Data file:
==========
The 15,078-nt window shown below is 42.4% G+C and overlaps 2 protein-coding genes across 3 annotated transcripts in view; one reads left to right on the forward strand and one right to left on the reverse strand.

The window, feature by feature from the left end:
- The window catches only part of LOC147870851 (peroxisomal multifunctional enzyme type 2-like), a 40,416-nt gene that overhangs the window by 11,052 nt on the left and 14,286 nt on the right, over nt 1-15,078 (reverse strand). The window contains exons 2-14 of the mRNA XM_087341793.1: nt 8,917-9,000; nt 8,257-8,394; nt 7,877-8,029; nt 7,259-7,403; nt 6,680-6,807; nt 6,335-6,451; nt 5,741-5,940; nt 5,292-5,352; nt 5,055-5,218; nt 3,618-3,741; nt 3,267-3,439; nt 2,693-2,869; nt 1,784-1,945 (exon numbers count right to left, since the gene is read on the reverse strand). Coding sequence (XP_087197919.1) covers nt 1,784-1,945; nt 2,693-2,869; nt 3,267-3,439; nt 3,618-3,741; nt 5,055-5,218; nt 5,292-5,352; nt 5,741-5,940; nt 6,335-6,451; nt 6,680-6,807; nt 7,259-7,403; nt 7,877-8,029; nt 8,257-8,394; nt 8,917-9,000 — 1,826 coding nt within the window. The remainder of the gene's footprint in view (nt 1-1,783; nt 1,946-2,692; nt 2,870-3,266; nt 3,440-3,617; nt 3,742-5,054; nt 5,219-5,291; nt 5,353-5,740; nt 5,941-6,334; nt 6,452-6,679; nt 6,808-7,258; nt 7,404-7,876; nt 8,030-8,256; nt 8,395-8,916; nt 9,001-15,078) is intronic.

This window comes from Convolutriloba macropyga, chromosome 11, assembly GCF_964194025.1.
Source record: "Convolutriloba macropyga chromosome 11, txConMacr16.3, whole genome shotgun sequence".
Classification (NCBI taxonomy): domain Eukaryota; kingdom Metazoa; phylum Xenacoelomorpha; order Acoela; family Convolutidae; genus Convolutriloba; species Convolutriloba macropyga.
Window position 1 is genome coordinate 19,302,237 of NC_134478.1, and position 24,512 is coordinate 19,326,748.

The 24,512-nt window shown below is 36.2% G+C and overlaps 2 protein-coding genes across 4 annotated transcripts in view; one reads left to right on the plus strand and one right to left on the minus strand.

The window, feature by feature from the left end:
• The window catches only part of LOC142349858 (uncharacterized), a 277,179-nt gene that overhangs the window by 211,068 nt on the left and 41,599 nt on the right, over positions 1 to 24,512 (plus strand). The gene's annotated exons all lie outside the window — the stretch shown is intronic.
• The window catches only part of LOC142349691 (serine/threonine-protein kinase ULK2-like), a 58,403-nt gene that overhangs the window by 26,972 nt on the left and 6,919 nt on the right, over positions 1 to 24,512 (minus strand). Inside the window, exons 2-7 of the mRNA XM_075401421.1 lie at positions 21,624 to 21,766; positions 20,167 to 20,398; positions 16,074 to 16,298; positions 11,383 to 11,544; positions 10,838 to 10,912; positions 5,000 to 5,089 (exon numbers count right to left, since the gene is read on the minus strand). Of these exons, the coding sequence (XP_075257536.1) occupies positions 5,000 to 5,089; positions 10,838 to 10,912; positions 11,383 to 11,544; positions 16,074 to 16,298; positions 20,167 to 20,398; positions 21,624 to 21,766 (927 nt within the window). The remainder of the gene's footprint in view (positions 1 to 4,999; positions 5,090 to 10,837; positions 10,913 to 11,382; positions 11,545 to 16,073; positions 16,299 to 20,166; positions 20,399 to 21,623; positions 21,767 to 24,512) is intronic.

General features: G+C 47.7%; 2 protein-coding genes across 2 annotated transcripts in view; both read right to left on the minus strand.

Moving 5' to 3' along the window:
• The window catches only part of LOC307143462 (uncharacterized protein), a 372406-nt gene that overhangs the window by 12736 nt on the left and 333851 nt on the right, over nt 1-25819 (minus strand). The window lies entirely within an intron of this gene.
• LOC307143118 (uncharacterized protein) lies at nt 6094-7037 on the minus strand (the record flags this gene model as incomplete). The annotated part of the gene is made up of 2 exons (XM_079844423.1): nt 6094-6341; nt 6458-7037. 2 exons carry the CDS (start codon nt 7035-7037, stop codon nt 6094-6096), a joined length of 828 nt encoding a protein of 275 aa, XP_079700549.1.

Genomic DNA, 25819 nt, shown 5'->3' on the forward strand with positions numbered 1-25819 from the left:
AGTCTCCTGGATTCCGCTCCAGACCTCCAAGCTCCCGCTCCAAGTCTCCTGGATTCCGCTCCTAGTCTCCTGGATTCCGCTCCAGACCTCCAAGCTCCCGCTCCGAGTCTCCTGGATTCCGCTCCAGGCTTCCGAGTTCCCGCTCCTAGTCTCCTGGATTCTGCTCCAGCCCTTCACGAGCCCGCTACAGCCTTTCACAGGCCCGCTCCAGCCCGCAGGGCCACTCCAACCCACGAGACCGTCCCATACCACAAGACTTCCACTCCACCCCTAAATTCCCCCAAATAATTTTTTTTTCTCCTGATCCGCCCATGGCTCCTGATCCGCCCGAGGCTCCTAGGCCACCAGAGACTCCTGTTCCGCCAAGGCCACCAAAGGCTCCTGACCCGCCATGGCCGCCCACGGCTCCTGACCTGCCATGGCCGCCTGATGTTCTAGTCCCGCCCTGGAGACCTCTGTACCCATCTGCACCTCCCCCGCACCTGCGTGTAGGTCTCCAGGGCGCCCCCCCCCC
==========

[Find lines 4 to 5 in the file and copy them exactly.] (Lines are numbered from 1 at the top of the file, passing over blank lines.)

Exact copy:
This window comes from Convolutriloba macropyga, chromosome 11, assembly GCF_964194025.1.
Source record: "Convolutriloba macropyga chromosome 11, txConMacr16.3, whole genome shotgun sequence".